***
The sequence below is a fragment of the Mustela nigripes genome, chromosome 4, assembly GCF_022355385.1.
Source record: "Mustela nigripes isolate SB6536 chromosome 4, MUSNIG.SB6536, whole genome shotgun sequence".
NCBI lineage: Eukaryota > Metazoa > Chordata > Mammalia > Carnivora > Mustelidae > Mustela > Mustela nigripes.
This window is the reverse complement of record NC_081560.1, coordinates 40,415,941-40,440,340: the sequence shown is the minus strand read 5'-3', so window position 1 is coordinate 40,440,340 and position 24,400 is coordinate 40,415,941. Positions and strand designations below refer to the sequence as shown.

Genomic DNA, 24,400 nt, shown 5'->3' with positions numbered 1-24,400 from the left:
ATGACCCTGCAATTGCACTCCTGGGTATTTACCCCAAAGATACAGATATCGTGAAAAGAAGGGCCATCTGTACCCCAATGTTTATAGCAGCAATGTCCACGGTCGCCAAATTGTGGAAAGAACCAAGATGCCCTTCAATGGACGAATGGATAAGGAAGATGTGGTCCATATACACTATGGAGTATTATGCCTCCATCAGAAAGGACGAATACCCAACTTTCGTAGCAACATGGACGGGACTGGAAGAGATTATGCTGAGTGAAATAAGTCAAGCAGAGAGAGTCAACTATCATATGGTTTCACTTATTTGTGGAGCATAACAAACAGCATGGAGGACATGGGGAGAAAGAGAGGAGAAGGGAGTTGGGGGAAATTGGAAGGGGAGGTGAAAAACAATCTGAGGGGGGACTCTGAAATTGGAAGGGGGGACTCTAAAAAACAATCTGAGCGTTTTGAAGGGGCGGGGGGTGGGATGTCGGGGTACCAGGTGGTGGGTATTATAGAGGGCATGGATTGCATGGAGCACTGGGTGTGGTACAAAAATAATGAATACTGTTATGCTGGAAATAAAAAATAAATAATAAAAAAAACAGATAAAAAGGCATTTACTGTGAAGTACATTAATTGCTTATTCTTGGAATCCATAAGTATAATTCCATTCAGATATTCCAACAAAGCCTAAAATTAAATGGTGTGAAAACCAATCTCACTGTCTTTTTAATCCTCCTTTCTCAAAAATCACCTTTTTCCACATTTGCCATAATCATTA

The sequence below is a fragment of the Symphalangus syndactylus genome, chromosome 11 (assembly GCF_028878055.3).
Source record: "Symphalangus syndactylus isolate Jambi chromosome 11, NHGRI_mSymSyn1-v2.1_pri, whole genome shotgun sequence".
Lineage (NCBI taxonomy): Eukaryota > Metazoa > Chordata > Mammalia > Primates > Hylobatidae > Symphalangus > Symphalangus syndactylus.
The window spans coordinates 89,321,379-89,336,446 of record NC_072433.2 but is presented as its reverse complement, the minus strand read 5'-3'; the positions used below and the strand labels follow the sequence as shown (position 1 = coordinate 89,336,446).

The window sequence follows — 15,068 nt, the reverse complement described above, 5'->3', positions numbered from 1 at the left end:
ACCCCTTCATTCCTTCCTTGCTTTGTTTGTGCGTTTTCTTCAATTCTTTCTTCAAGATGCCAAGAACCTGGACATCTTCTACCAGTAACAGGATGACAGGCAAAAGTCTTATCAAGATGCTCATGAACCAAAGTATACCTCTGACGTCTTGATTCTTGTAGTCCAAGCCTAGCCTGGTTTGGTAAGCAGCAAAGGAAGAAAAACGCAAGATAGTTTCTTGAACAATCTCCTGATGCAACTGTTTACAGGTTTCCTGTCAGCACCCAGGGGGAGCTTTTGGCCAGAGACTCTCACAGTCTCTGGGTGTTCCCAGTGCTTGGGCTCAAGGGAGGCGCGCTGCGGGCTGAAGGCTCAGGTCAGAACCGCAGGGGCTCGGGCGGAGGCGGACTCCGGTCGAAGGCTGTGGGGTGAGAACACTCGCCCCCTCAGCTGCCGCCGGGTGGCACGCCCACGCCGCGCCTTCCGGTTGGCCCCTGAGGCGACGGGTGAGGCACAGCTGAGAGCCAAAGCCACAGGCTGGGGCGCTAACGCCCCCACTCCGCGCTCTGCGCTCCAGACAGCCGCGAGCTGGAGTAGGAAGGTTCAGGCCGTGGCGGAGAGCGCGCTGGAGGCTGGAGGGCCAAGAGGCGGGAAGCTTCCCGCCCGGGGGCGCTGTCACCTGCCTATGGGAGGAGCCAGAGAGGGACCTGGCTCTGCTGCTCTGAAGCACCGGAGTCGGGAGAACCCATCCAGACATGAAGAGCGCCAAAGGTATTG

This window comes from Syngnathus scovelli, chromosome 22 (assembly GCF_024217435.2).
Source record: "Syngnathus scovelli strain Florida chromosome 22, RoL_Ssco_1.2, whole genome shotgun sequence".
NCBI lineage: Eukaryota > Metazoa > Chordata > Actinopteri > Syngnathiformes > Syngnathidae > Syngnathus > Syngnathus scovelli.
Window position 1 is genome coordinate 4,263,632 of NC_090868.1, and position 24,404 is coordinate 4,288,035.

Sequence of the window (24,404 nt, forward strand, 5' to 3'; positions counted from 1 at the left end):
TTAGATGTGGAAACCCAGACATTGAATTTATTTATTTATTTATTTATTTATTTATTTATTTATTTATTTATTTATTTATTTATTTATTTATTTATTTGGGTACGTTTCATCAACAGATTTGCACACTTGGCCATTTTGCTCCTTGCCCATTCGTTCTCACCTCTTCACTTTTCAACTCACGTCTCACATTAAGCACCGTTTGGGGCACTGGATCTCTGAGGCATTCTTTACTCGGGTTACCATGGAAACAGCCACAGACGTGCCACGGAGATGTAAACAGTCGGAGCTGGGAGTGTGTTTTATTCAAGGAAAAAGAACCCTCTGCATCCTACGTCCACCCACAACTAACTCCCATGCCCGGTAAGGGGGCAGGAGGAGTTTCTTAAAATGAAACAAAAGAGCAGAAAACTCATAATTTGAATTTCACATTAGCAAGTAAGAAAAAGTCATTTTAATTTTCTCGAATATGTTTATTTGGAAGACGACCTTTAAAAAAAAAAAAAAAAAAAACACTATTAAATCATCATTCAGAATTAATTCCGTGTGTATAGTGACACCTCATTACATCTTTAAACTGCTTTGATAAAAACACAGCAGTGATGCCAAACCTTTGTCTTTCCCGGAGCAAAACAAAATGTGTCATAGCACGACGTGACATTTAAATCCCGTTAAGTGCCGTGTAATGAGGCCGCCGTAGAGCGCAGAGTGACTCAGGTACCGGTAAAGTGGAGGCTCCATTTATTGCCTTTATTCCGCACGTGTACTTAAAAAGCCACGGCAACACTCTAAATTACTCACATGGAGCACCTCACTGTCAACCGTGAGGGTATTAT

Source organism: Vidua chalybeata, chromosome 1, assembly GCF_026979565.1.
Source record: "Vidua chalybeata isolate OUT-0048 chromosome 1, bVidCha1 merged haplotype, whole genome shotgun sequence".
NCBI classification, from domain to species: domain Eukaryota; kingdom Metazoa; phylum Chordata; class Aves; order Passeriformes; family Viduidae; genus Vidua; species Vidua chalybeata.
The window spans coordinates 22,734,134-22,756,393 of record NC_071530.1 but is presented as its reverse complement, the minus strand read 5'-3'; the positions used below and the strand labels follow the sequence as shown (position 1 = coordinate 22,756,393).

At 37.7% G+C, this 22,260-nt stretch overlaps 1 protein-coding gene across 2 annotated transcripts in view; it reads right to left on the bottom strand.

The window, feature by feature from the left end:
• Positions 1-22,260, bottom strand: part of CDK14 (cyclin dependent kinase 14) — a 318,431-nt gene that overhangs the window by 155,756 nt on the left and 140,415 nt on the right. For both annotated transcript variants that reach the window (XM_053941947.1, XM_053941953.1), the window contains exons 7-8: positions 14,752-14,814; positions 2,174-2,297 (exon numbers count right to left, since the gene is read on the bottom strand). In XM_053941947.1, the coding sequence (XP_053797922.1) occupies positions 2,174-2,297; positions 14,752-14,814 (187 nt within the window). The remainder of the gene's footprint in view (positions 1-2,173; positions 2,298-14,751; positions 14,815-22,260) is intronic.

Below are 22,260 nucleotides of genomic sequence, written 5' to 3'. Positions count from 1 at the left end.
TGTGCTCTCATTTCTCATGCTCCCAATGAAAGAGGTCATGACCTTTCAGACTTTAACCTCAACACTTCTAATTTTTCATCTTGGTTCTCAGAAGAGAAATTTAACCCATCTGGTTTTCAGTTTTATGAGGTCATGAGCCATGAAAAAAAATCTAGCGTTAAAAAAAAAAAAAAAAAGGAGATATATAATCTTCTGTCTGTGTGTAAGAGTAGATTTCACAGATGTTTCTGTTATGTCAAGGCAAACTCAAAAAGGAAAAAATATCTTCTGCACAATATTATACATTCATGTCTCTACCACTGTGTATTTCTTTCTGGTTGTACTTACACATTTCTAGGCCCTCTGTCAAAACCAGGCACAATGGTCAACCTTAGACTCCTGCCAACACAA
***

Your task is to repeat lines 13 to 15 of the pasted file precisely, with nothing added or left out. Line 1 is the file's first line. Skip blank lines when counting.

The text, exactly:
This window comes from Syngnathus scovelli, chromosome 22 (assembly GCF_024217435.2).
Source record: "Syngnathus scovelli strain Florida chromosome 22, RoL_Ssco_1.2, whole genome shotgun sequence".
NCBI lineage: Eukaryota > Metazoa > Chordata > Actinopteri > Syngnathiformes > Syngnathidae > Syngnathus > Syngnathus scovelli.